In Washington, D.C., where any smaller-than-expected increase in spending is ceremonially blasted as a cut sure to kill infants and the elderly, House Budget Committee Chairman Paul Ryan's 10-year fiscal plan was declared dead on arrival by the White House. After all, the Republican Ryan proposed spending only $41 trillion instead of the currently project $46 trillion, or an annual increase of just 3.4 percent compared to 5 percent.
Ryan would do that by eliminating Obamacare and making dramatic changes to Medicare, both politically unlikely, and even then would not produce a balanced budget or begin to reduce the total debt the end of the decade.
Senate Democrats, meanwhile, proposed a plan that would boost spending by 62 percent over the same period while calling for $1.5 trillion in additional taxes the GOP-controlled House won't support.
So no deal is imminent, and President Obama seems not to care. “We don't have an immediate crisis in terms of debt . . . My goal is not to chase a balanced budget just for the sake of balance,” he reasoned — if that's the right word.
Whatever the strengths and weaknesses of the options Henry outlined, he and the 14 members of his “Fiscal Policy Group” at least deserve thanks for crafting ideas that have already attracted a degree of bipartisan support and for doing so while there is still plenty of time to avoid the catastrophe Washington seems to have embraced.
Unable to print money, Henry and other Indiana government officials must cope with state law that capped property taxes at 1 percent of a home's assessed value and has reduced city revenues by $53 million since 2009. No one should feel sorry for bureaucrats simply because they have less of other people's money to spend, but that reality does pose a real dilemma: To maintain services, Henry said, he must either cut spending or increase revenue.
The task force has suggested both: Local income taxes could rise, fees could be added to utility bills and new areas could be annexed, imposing yet another tax increase on new city residents. Henry wants to reduce annual operating expenses by $5 million, in part by adjusting employee benefits to more closely align with the private sector.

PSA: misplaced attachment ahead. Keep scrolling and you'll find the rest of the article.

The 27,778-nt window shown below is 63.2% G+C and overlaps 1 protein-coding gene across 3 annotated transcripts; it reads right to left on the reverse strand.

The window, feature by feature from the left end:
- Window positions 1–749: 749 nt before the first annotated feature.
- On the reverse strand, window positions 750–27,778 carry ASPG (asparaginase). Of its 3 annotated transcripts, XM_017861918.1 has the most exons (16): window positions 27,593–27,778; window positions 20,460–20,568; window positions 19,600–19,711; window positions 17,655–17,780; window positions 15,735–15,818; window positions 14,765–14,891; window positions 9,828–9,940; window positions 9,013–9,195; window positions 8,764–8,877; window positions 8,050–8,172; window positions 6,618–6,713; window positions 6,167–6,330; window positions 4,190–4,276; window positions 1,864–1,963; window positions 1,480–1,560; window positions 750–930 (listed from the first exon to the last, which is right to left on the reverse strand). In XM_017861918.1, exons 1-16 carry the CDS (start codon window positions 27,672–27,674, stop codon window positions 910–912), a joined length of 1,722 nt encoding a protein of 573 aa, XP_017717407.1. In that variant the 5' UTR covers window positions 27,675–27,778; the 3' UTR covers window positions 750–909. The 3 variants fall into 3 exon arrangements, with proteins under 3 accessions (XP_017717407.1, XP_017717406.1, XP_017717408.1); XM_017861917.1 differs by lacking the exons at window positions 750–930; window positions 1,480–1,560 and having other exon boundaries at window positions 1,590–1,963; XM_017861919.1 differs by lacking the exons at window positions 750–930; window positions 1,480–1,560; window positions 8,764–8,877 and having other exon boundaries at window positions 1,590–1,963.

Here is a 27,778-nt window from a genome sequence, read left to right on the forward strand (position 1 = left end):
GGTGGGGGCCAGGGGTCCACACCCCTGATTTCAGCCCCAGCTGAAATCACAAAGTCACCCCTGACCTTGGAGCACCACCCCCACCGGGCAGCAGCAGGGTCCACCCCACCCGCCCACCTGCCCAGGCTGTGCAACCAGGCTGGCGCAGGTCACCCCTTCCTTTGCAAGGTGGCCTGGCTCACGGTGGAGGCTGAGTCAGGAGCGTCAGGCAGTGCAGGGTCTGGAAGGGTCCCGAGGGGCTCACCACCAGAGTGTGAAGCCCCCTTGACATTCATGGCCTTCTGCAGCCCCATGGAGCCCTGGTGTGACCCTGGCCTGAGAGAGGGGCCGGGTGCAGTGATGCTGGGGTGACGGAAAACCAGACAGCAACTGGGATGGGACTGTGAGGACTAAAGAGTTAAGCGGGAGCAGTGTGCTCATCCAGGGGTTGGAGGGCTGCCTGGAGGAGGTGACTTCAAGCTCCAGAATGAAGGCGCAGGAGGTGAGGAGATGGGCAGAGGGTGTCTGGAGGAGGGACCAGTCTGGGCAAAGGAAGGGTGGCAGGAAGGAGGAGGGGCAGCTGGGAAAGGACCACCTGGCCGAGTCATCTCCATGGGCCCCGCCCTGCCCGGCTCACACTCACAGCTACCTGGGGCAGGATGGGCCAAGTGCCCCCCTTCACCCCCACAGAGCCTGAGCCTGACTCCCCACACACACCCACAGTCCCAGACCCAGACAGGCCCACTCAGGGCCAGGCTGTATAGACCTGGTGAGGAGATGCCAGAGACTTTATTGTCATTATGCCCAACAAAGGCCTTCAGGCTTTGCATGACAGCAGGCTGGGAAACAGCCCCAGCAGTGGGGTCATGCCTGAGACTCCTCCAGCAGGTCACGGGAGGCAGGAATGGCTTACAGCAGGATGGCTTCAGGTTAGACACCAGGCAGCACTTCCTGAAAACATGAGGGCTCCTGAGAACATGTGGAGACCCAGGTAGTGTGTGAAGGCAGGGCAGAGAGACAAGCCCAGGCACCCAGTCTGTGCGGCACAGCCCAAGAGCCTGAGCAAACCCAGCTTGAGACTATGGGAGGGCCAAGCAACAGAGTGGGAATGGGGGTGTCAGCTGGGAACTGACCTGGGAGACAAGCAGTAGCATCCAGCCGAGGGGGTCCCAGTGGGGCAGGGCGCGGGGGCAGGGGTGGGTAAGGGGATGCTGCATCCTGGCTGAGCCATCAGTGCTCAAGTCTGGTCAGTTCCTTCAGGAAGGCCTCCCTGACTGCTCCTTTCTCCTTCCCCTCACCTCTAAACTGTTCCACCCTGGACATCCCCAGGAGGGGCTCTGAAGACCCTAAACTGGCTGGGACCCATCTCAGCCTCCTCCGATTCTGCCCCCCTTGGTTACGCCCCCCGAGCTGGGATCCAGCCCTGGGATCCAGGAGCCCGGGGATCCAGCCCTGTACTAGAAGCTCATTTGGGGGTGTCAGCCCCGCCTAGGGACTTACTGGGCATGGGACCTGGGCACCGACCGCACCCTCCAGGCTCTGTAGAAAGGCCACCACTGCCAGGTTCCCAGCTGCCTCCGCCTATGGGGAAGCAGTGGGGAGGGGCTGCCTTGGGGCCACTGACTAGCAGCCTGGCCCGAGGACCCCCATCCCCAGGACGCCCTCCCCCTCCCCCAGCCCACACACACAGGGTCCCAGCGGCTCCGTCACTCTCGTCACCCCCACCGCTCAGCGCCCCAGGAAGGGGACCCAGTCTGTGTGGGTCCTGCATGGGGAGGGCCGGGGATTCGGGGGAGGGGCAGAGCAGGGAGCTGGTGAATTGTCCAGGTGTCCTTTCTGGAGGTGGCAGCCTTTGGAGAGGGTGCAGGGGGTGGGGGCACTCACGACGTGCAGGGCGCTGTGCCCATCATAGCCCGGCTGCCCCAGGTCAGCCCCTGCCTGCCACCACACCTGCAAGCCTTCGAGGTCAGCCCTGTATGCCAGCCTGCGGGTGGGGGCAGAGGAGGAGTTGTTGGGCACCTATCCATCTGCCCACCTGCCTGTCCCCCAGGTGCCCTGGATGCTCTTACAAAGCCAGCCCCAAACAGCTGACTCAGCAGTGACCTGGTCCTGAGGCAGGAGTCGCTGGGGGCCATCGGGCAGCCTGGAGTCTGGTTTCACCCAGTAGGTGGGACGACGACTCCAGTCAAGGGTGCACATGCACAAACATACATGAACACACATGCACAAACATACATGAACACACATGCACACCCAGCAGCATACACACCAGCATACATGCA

But questions will – and should – abound.
Annexation can be politically difficult, influence economic development and actually cost the city money in the short term while reducing revenue for the county, which is also affected by property tax caps (although Henry said the county could still come out ahead through an income-tax increase).
Will city employees, especially those represented by unions, willingly give up benefits now that Henry has taken the threat of layoffs off the table?
Statewide surveys have indicated that many Fort Wayne officials are paid as much or more than their peers in other cities. Should the public pay more so that can continue?
Will the city needlessly continue to overspend on projects by adopting union-level minimum wages for its construction projects under the state's common-wage law? (Shameless plug: The law is the focus of this week's "Fort Report.")
In the end, I suspect Fort Wayne will do what Washington should do but won't: Adopt some form of modest tax increase in exchange for real budget cuts. Many answers are needed before that happens, and a series of public meetings will be scheduled for that purpose.
But surely Fort Wayne – often derided as backward and reactionary – is demonstrating itself to be far more open-minded and forward-thinking than our federal elite, led by a supposed genius who isn't smart enough to know you can't keep on spending other people's money even they don't really have.